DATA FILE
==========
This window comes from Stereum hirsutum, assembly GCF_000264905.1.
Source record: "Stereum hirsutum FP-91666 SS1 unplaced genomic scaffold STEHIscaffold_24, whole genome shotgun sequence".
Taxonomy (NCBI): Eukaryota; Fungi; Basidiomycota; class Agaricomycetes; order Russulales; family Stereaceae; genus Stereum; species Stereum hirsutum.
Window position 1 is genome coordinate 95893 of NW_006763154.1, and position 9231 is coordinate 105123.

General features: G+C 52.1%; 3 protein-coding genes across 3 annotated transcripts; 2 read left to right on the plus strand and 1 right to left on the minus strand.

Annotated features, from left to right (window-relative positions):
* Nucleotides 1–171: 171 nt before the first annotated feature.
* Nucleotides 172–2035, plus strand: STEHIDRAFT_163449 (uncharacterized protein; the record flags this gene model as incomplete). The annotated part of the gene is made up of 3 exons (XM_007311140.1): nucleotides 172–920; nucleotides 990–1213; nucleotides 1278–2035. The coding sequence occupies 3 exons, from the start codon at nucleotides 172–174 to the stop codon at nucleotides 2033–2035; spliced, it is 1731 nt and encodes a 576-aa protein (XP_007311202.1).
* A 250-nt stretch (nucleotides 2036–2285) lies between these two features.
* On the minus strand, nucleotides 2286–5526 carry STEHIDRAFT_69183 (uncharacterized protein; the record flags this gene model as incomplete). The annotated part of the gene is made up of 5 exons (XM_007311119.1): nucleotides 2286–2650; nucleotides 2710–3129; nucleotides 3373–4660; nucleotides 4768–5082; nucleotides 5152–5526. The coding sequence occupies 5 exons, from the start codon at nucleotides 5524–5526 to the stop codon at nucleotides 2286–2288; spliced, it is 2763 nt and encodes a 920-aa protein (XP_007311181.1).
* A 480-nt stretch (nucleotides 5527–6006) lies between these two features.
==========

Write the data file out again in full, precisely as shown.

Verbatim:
This window comes from Stereum hirsutum, assembly GCF_000264905.1.
Source record: "Stereum hirsutum FP-91666 SS1 unplaced genomic scaffold STEHIscaffold_24, whole genome shotgun sequence".
Taxonomy (NCBI): Eukaryota; Fungi; Basidiomycota; class Agaricomycetes; order Russulales; family Stereaceae; genus Stereum; species Stereum hirsutum.
Window position 1 is genome coordinate 95893 of NW_006763154.1, and position 9231 is coordinate 105123.

General features: G+C 52.1%; 3 protein-coding genes across 3 annotated transcripts; 2 read left to right on the plus strand and 1 right to left on the minus strand.

Annotated features, from left to right (window-relative positions):
* Nucleotides 1–171: 171 nt before the first annotated feature.
* Nucleotides 172–2035, plus strand: STEHIDRAFT_163449 (uncharacterized protein; the record flags this gene model as incomplete). The annotated part of the gene is made up of 3 exons (XM_007311140.1): nucleotides 172–920; nucleotides 990–1213; nucleotides 1278–2035. The coding sequence occupies 3 exons, from the start codon at nucleotides 172–174 to the stop codon at nucleotides 2033–2035; spliced, it is 1731 nt and encodes a 576-aa protein (XP_007311202.1).
* A 250-nt stretch (nucleotides 2036–2285) lies between these two features.
* On the minus strand, nucleotides 2286–5526 carry STEHIDRAFT_69183 (uncharacterized protein; the record flags this gene model as incomplete). The annotated part of the gene is made up of 5 exons (XM_007311119.1): nucleotides 2286–2650; nucleotides 2710–3129; nucleotides 3373–4660; nucleotides 4768–5082; nucleotides 5152–5526. The coding sequence occupies 5 exons, from the start codon at nucleotides 5524–5526 to the stop codon at nucleotides 2286–2288; spliced, it is 2763 nt and encodes a 920-aa protein (XP_007311181.1).
* A 480-nt stretch (nucleotides 5527–6006) lies between these two features.